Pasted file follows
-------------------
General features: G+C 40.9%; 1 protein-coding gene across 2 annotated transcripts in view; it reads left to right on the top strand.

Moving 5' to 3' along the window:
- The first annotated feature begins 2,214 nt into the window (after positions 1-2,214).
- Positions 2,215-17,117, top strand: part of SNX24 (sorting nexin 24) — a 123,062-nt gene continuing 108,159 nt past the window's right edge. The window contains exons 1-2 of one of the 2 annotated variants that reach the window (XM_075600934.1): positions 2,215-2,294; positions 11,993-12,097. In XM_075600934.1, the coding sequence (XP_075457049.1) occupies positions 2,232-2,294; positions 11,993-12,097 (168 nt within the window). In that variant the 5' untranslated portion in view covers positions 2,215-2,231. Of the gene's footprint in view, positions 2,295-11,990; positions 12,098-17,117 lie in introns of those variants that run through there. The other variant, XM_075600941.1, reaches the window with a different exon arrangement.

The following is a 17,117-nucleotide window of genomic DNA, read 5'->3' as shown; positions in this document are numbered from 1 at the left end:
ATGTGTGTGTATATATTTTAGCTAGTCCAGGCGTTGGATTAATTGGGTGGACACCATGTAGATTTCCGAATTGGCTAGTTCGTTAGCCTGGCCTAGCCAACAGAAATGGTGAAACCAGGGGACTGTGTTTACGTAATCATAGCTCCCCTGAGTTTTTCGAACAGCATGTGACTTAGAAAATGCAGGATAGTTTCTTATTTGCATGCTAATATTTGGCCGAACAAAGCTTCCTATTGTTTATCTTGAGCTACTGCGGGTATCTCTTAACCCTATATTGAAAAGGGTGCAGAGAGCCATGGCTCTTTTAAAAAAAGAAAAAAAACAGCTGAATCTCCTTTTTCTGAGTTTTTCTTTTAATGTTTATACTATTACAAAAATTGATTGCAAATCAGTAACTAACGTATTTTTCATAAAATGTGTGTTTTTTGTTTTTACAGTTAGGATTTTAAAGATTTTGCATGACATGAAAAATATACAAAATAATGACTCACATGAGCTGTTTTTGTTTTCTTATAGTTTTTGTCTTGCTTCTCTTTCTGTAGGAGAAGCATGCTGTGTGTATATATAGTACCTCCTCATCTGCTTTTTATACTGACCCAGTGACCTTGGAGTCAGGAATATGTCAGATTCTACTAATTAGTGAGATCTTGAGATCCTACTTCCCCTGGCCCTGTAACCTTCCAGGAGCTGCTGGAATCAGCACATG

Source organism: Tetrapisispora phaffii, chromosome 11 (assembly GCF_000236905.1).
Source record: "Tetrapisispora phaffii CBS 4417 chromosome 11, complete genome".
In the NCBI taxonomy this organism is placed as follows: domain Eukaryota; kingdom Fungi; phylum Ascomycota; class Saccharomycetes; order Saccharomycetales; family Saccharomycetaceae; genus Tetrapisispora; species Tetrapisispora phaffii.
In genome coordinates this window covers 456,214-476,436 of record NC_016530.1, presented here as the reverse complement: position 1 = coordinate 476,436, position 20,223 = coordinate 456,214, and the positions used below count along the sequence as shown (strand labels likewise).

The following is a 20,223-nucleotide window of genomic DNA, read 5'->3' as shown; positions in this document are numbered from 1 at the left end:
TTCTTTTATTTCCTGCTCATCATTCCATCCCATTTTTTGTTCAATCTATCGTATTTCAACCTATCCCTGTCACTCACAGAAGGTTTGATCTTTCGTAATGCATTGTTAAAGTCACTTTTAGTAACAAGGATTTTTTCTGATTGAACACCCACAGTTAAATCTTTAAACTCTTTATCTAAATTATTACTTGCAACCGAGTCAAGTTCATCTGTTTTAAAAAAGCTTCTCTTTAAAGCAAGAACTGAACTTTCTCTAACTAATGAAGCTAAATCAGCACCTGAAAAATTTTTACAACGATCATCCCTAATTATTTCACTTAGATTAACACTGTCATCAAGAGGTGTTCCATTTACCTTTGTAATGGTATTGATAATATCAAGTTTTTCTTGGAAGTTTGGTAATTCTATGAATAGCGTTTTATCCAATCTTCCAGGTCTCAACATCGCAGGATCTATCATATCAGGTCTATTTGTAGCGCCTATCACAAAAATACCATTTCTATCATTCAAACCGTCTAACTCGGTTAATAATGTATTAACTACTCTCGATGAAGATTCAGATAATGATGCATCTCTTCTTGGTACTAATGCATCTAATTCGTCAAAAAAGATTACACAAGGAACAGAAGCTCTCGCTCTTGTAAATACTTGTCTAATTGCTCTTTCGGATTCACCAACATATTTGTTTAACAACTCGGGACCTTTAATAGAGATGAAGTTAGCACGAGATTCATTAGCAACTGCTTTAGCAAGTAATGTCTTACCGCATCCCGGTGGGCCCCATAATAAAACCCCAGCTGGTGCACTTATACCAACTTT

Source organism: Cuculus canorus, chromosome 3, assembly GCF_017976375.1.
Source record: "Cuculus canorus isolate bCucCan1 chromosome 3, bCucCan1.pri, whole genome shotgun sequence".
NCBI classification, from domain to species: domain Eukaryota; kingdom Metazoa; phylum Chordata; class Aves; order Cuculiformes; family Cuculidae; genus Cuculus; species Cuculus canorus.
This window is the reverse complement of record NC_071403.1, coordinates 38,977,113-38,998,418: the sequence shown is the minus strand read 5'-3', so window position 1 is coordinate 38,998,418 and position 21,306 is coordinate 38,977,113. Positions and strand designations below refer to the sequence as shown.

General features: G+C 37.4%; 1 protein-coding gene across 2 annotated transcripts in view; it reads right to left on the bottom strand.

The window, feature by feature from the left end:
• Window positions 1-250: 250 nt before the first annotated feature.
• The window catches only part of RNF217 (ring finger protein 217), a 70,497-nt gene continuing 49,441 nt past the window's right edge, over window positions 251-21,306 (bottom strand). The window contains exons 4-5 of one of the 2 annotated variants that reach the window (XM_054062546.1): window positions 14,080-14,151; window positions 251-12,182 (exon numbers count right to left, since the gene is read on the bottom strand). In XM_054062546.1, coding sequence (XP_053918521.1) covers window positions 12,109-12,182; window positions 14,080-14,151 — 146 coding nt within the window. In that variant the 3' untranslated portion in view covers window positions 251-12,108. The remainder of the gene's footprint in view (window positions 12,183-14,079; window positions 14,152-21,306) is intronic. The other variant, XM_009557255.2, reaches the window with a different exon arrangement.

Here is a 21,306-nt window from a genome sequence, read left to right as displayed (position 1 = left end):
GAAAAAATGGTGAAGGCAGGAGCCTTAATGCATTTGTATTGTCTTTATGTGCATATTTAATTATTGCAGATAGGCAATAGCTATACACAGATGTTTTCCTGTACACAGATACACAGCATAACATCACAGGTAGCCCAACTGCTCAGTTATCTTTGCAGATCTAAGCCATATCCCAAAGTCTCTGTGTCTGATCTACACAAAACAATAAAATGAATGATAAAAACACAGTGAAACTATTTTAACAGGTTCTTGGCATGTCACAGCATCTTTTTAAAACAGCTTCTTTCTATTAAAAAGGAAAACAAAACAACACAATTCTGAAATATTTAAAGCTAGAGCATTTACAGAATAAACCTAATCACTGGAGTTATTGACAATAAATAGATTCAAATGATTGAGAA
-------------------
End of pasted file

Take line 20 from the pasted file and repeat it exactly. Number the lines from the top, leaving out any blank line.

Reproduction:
• The window catches only part of RNF217 (ring finger protein 217), a 70,497-nt gene continuing 49,441 nt past the window's right edge, over window positions 251-21,306 (bottom strand). The window contains exons 4-5 of one of the 2 annotated variants that reach the window (XM_054062546.1): window positions 14,080-14,151; window positions 251-12,182 (exon numbers count right to left, since the gene is read on the bottom strand). In XM_054062546.1, coding sequence (XP_053918521.1) covers window positions 12,109-12,182; window positions 14,080-14,151 — 146 coding nt within the window. In that variant the 3' untranslated portion in view covers window positions 251-12,108. The remainder of the gene's footprint in view (window positions 12,183-14,079; window positions 14,152-21,306) is intronic. The other variant, XM_009557255.2, reaches the window with a different exon arrangement.